Emery: Poway City Council majority wrong on hillside reviews

Bob Emery
Bob Emery

By Bob Emery

A big boo hiss to the majority of the Poway City Council for discarding a 28-year-old policy that allowed the public and the council to comment on hillside and ridgeline construction.

Though usually approved with little comment over the years, the fact that potential visual and physical impacts could be discussed and modified at public meetings was a protection for Poway’s important viewscape. Council members John Mullin, Steve Vaus along with Mayor Higginson, rallied to the support of developers’ heralding cry of, ”This will save time and money” (read, cut corners for developers). In reality, the council has just cut the public out of the process and turned an important protection of our city’s ridges and hillside over to staff.

A big hip and hooray to council members Jim Cunningham and Dave Grosch for standing with the public on this important issue. “This is a paradigm shift for the city, affecting the ability of citizens to communicate with the council on important issues,” said Cunningham. I couldn’t agree more. As Grosch pointed out, there were other ways of speeding up the process, perhaps “at the beginning and not at the end of the review.”

All in all, it is a sad day when the interests of developers outweighs the public’s right to know and participate.

Another “unimaginative” boo hiss to the City of Poway for bungling a relatively minor upgrade to the boardwalk around the Hamburger Factory and museum in Old Poway Park. A legitimate problem existed where railroad ties were used as stops to keep cars from driving too close to the boardwalk. A number of people have tripped over the ties causing serious injury to themselves. The problem was real, the solutions unreal.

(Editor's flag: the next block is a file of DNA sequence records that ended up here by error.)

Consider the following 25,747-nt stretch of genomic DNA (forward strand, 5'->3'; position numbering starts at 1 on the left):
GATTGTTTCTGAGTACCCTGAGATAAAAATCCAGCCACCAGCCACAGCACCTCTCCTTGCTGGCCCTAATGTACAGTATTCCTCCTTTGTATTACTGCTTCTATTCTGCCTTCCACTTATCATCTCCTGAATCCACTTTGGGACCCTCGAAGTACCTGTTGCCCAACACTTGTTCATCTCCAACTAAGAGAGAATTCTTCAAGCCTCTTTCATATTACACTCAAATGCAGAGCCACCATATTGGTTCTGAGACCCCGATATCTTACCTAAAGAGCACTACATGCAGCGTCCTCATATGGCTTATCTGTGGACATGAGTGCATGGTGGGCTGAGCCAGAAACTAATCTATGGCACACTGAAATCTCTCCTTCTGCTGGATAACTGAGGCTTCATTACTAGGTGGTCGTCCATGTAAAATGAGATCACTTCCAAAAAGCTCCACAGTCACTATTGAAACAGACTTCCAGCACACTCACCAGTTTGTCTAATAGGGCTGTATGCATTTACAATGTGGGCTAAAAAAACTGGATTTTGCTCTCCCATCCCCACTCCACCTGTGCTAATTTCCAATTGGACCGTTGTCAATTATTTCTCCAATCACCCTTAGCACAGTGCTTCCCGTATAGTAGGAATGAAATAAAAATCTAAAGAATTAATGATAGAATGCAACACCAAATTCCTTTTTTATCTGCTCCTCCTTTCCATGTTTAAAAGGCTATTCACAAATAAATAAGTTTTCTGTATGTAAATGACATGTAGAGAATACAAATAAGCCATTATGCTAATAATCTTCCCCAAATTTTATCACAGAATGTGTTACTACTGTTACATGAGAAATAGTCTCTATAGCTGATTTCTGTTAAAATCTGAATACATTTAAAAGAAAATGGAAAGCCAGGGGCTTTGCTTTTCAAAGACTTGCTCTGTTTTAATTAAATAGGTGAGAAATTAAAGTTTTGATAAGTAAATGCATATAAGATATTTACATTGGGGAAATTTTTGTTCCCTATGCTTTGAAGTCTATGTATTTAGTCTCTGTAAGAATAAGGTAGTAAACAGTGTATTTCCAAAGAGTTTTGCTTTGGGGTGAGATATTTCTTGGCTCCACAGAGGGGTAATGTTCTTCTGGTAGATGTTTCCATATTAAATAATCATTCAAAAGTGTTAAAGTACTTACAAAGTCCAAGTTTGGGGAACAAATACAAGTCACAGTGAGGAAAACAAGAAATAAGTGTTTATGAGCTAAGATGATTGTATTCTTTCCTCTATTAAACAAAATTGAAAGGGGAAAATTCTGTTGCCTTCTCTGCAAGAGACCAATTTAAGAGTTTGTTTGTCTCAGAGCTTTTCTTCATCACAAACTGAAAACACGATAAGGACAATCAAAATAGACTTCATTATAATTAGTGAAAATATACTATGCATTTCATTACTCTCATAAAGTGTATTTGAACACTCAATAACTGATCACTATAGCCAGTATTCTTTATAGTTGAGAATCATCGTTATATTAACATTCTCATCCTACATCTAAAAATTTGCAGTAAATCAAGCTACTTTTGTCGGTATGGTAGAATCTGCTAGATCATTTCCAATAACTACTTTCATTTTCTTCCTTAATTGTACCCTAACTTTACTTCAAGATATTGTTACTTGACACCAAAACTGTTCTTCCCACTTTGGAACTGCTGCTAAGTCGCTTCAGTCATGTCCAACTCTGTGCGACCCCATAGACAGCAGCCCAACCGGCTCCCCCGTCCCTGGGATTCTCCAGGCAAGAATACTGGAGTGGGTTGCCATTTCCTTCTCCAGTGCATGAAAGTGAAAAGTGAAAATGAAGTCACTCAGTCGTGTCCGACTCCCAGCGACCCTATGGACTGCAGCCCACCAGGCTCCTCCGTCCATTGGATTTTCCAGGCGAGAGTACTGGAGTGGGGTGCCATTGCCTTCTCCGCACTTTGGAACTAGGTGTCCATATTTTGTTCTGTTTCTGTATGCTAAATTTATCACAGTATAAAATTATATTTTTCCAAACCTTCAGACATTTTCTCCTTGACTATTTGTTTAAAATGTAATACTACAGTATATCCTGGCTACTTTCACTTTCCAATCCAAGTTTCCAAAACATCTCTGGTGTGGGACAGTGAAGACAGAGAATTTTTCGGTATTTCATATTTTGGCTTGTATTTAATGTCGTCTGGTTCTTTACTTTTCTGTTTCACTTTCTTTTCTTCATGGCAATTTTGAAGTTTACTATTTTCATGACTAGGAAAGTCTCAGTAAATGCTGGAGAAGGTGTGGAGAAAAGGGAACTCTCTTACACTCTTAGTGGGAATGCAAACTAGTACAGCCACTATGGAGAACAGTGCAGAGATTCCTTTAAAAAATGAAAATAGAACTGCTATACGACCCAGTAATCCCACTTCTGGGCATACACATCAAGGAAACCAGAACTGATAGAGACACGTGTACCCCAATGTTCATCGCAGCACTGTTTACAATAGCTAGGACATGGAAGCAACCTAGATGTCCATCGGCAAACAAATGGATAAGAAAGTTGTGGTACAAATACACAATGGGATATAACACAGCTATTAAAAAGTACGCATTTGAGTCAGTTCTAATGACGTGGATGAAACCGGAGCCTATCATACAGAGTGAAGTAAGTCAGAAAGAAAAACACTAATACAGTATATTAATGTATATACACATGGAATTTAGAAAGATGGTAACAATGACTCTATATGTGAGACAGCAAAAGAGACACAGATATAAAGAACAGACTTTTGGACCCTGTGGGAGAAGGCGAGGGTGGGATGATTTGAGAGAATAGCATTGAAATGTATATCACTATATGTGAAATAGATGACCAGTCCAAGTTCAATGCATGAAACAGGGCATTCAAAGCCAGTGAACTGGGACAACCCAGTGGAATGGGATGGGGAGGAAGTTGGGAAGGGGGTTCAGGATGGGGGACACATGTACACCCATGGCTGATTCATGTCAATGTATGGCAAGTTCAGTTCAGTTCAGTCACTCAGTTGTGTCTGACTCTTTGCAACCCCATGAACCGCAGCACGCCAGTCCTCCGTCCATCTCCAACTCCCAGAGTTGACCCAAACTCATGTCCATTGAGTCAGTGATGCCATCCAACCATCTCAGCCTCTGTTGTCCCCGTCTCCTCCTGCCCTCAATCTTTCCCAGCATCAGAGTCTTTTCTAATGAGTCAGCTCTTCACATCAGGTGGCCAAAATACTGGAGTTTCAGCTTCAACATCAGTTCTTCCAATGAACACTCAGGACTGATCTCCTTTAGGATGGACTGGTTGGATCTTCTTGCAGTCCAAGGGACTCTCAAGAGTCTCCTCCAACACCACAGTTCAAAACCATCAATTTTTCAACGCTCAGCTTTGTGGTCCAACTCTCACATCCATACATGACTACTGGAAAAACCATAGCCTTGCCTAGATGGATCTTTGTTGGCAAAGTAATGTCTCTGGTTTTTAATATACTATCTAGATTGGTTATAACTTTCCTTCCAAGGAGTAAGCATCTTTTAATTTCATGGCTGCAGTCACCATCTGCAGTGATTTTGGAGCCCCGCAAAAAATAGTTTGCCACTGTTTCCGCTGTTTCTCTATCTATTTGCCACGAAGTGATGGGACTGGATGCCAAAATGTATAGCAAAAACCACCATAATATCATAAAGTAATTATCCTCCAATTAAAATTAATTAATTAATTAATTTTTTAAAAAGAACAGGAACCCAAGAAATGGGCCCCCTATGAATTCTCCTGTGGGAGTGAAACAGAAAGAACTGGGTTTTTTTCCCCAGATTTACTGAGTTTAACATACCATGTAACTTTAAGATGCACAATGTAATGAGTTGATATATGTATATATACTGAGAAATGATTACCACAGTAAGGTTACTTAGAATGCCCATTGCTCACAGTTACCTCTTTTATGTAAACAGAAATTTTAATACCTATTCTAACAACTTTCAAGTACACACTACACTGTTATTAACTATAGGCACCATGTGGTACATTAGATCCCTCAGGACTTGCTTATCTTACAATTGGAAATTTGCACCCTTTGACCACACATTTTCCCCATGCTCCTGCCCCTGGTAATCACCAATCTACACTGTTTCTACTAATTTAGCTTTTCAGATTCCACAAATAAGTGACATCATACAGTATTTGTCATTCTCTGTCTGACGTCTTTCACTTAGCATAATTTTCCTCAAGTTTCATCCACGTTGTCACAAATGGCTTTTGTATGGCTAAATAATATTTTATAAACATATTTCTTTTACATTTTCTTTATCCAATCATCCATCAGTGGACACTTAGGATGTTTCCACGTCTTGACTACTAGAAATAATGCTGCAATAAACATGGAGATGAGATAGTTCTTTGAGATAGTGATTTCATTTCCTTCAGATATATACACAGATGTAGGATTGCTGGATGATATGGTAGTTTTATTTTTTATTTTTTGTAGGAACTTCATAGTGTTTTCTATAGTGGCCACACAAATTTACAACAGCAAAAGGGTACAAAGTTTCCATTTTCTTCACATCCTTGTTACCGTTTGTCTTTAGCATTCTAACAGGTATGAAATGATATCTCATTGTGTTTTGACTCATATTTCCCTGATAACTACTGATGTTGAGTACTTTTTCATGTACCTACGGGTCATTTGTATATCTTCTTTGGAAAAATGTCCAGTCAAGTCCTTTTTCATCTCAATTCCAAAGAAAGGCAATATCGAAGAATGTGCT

First, the proposed revamp of the boardwalk was put out to bid before it was put on the City Council agenda for approval. The council then debated the plan for nearly an hour and made changes. Now it’s time for change orders. When it came time to start the project, the start date was changed several times. Hamburger Factory owner Phil Spear even closed for an entire day to allow the project to start but no workers showed up and Spear was informed that the start date had been changed again. Granted, there have been rain delays but we are going into the third week (probably four by the time this is printed) with chain link fencing and caution tape barring the entrance to the restaurant. Much more planning with input from those most affected could have saved many, many headaches. The Hamburger Factory is open. Don’t be fooled by all the construction equipment.

A simple boo hiss cannot describe this email post from someone who did not care for my article on my upbeat feeling for America and how bright the future looks. In part, this tea party apologist wrote: “I too am proud to be an American because I know when push comes to shove, the true patriots will come forth with their muskets and gun powder and bring things back to where they should be, metaphorically speaking.” Metaphorical or not, why do these “super patriots” always resort to guns rather than votes as a solution?

Emery is a former member of the City Council.

   
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